What’s wrong with transient shapers?

Transient shapers are processors that adjust the dynamics of a sound. Rather than changing the dynamic range like a compressor, transient shapers operate only on the initial onset of the sound – the transient. The initial smack of a drum. The plink of a piano. The pick of a guitar or bass. They don’t work with sounds that don’t have a sudden start, such as vocals, violins, or synth pads. Transient shapers can either bring out the transient – making it louder, sharper and more prominent. They can also reduce the transient – making it softer and duller.

The tricky aspect to consider here is that the psychoacoustic (perceived) effects of a transient shaper can be similar to those of other tools.

For example, both EQ and compression can also be used to make a sound sharper or duller. Depending on the tone and envelope of the sound, an EQ or compressor can also be used to enhance or reduce the transients. They certainly can be used to make sounds more or less prominent.

In fact, for most day-to-day mixing tasks, channel EQ and compression offer almost all the sound shaping tools you need.

So why use a transient shaper?

If you only want to adjust the transient, EQ and compressors are blunt tools. Using a static EQ setting to boost the upper mids might bring out the ‘pluck’ of a guitar or ‘smack’ of a drum, but it will make the whole sound brighter. Similarly, using a compressor to adjust a transient will also affect the decay and/or sustain of the sound as well. Compressors are also level-dependent, meaning they process individual notes differently depending on how loud they are. This means that a dynamic performance will be treated unevenly – which is exactly what you want if you’re trying to control the dynamics, but not desirable if you’re trying to control the transients.

A transient shaper, by contrast, will process the sound while keeping its tone and dynamic behaviour intact. Most good transient shapers also operate independently of level, meaning they should apply the same amount of change to the transient, regardless of how loud or soft the sound is. Transient shapers are a subtle tool, and are best used when regular EQ and compression tools are unable to be subtle enough.

As always, a clear understanding of your tools will help you create ┬áthe sound you’re imagining.

-Kim.

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  1. Thanks for the great job kim! is there a way to drop you an email?!

    Thanks again
    Emilio

  2. Ciao Kim! first of all: THANK YOU! reading ur blog is so helpfull! I am really improving my productions thanks to the clarity of your posts, you do a great job here!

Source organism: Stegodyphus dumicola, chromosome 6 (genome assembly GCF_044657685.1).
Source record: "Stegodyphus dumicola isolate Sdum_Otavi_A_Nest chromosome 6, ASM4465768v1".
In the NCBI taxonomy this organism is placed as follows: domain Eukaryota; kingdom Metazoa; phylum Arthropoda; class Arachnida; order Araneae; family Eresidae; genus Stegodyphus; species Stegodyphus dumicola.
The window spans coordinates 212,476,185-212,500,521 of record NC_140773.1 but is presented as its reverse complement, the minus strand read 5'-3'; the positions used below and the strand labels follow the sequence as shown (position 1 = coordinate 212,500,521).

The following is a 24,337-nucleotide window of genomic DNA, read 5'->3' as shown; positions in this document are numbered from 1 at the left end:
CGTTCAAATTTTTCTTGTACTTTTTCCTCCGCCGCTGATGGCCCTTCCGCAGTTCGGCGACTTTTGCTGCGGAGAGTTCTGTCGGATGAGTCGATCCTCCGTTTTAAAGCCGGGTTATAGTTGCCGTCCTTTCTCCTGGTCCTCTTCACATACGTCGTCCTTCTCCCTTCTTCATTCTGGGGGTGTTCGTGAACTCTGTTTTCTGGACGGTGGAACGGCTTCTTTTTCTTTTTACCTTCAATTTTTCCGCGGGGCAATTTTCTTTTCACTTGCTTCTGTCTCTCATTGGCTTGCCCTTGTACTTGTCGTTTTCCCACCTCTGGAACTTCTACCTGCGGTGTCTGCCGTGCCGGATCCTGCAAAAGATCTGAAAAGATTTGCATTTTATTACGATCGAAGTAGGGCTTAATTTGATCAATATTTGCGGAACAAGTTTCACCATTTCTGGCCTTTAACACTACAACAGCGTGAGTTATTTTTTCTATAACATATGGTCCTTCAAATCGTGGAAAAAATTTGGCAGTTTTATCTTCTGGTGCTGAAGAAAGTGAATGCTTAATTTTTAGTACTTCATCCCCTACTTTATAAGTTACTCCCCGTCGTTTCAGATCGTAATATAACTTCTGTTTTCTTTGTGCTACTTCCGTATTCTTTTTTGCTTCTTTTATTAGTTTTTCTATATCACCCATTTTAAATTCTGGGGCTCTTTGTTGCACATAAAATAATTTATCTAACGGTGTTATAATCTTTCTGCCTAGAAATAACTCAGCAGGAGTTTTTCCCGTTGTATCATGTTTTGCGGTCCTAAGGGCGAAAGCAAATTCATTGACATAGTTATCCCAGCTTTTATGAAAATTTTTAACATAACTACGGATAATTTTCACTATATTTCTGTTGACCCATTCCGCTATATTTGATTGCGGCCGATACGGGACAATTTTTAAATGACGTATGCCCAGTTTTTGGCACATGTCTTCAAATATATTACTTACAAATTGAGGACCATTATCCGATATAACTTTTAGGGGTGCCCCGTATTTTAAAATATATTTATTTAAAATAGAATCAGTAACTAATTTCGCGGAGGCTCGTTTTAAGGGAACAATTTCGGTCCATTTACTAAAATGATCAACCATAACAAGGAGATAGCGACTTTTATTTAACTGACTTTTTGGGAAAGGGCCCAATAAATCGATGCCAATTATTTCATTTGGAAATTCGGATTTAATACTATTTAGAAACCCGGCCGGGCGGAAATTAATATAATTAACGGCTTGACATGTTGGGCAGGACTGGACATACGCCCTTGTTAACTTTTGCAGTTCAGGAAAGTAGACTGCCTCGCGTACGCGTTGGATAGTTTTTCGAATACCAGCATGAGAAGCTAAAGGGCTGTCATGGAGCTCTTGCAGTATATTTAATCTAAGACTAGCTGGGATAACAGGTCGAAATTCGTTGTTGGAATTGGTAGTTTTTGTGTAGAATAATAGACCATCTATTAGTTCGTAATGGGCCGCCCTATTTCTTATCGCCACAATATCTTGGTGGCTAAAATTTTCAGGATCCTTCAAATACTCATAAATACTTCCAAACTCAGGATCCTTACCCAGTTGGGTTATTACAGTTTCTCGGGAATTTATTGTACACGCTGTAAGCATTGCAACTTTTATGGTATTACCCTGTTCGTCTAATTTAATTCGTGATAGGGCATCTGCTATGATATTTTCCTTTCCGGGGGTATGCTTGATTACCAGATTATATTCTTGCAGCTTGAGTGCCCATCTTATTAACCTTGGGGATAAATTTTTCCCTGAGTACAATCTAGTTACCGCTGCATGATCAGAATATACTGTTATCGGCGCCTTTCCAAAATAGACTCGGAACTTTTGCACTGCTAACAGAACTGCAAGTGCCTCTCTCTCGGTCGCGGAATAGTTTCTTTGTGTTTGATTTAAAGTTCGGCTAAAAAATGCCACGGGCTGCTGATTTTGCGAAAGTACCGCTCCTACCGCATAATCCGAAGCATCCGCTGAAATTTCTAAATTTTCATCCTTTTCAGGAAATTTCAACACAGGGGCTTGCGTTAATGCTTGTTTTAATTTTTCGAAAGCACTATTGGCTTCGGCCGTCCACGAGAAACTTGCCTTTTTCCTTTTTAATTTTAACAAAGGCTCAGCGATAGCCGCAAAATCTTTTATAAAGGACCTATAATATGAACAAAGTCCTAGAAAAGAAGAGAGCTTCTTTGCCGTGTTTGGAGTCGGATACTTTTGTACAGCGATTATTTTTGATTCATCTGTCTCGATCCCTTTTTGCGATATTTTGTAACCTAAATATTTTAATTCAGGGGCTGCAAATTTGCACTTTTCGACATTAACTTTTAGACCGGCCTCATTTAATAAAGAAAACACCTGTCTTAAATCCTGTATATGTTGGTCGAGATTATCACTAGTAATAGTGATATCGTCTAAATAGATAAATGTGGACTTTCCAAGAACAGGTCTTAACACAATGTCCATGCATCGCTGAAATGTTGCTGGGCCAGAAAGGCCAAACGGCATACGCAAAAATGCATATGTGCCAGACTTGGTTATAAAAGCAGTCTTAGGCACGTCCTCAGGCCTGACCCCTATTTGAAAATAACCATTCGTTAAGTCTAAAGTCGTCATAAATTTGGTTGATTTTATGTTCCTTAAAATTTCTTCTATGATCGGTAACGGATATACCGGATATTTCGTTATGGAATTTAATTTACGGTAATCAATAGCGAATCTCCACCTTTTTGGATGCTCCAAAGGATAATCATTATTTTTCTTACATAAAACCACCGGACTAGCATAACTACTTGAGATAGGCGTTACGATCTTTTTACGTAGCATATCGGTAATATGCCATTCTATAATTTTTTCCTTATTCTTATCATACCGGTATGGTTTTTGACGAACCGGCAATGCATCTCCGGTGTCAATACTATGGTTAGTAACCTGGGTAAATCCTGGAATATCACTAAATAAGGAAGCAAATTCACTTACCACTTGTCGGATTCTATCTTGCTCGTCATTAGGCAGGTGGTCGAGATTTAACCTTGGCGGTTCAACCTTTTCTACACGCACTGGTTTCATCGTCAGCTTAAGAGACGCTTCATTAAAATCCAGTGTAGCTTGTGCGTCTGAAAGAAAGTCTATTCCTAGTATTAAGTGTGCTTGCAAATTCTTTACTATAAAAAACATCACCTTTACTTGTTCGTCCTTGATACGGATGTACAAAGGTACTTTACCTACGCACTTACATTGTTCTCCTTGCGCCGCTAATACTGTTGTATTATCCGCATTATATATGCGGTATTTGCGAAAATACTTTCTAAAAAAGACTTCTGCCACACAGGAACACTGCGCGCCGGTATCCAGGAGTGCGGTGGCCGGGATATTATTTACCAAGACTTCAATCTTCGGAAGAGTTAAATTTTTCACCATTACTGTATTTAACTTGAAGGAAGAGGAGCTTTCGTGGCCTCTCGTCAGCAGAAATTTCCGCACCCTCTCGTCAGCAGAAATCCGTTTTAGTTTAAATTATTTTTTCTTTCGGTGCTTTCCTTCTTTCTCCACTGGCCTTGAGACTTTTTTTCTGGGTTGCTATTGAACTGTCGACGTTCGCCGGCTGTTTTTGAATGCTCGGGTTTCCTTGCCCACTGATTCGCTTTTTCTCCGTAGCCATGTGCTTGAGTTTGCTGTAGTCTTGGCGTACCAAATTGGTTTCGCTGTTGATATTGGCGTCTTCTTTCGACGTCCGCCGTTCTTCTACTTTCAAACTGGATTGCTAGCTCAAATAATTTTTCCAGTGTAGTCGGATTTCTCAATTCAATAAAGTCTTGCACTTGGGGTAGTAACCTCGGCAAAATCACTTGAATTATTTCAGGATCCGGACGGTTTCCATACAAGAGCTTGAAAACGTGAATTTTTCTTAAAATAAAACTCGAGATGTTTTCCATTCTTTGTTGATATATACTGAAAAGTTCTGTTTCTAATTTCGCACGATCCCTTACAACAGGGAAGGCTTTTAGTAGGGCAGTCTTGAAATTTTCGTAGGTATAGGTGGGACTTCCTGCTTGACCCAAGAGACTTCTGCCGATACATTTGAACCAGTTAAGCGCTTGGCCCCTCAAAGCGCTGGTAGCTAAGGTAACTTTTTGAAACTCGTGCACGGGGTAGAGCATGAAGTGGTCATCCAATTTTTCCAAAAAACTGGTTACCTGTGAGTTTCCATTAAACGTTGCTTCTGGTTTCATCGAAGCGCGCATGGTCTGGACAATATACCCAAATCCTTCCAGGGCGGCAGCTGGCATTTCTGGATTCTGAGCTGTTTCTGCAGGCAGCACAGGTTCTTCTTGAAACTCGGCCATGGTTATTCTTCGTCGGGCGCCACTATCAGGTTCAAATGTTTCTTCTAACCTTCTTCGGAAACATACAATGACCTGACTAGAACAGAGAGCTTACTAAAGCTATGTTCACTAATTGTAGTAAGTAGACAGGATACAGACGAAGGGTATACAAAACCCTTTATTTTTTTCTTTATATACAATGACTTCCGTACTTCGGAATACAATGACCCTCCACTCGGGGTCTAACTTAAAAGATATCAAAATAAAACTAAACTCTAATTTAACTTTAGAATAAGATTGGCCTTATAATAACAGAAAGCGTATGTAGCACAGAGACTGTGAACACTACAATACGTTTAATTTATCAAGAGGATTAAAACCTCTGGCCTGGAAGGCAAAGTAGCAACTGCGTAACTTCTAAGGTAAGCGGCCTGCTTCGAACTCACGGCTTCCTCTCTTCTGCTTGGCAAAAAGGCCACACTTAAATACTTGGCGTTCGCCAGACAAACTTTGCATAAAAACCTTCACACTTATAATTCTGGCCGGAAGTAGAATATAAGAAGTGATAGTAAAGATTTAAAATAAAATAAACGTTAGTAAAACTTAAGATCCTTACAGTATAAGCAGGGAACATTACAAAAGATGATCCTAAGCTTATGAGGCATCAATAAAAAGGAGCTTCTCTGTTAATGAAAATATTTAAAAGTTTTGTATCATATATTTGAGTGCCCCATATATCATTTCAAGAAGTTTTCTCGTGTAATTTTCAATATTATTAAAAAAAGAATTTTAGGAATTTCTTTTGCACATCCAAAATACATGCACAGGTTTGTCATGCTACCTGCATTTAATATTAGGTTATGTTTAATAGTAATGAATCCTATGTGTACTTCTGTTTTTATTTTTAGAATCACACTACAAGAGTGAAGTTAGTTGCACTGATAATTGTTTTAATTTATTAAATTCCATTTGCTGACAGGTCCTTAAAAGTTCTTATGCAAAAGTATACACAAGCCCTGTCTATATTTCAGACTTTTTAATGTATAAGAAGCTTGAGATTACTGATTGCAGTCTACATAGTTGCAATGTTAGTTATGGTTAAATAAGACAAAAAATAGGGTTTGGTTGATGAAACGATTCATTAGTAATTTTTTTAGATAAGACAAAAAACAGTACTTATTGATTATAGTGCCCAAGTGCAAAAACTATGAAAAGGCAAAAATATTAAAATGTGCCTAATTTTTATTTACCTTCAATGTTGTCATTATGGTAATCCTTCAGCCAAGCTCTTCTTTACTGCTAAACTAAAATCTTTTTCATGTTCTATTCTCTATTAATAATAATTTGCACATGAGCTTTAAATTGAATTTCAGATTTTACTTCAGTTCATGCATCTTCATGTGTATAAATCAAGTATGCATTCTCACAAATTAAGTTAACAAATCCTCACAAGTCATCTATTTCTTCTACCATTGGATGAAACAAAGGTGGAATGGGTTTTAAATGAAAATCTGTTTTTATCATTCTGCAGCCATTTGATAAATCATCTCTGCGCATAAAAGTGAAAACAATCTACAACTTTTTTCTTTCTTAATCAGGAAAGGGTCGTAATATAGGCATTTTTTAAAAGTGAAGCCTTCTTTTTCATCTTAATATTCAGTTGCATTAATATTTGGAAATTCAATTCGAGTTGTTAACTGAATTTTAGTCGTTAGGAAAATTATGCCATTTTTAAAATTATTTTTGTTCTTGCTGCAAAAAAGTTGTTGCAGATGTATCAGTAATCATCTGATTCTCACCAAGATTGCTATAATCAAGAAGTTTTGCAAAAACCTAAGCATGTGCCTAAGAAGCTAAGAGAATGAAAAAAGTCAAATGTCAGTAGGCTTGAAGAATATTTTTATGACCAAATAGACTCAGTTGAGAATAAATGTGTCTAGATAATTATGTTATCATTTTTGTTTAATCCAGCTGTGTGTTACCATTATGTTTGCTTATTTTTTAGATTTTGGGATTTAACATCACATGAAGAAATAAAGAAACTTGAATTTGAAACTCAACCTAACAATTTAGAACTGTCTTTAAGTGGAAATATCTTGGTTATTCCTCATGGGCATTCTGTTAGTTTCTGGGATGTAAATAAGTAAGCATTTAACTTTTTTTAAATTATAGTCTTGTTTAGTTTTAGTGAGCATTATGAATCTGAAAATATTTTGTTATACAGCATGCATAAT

I produce with a basic setup
    Computer:Mac Power Book 2.5Ghz
    DAW:Logic8
    Audio Card: Motu828mkII
    Drum machine: Elektron SPS LV01
    Speakers: Adam A3
    Headphones: Beyer Dynamics DT990

    I have the luck to work with some skilled producers, and it is time for me to expand my studio set up – so I am in the process of selecting a summing desk.

    I was thinking about the following items:
    SSL Solid State Logic X-Desk
    Dangerous Music D-Box
    SPL Electronics MixDream XP Analogsummierer 19″

    but cant make up my mind between the 3 yet…any hints? what should i look at when selecting these ?

    Thanks!

    Ciao,
    Emilio

  3. @emilio: No probs, send email to music at kimlajoie dot com.

    The short answer is: You need to examine the workflow of each piece – they’re quite different. You also need to listen to them. If, after doing that, you still can’t make up your mind, then you’re not ready.

    The long answer is: Send me an email, I’ve got something cooking…

    -Kim.

    • MT
    • April 21st, 2010

    This [great!] post reminded me of a tip published in EQ magazine that explained how to utilize a typical compressor as a transient shaper (attacks only in this case):

    bit.ly/9P234a

    Don’t look for the mentioned “sound examples” though, it seems they were never published online :(

    • Dangerrat
    • April 22nd, 2010

    It seems to me, that the “pros” often use hardware compressors like the 1176 for transient shaping. When mixing ITB, do you sometimes use regular compressor plugins for this task, or would you say that a dedicated transient shaper is the better 1176 emulation in the plugin world?

  4. It depends on what you’re trying to do, and what tools are available to you. As I wrote in the blog post, transient shapers are different to compressors (for a number of reasons). There’s no single tool that’s right for all situations.

    -Kim.

    • Dangerrat
    • April 23rd, 2010

    Sorry, I should have been more specific. I was thinking about kick and snare treatment. It seems that hardware compressors like the already mentioned 1176 or the distressor for instance is giving those the right amount of punch and transient boost that I haven’t been able to replicate with a plugin compressor. So would you say that for adding punch to drums a transient designer is the prefered tool?

  5. Sorry Dangerrat, I must have missed your comment.

    I think the term ‘punch’ is problematic because there’s no clear definition that anyone can agree on. Like many terms we use, it falls into the “you’ll know it when you hear it” category. Personally, I think compressors are best for adding (what I consider to be) ‘punch’ to drums. This is because compression can effectively shape the transient *and* the decay. I find transient shapers are better for adding/removing ‘definition’.

    -Kim.

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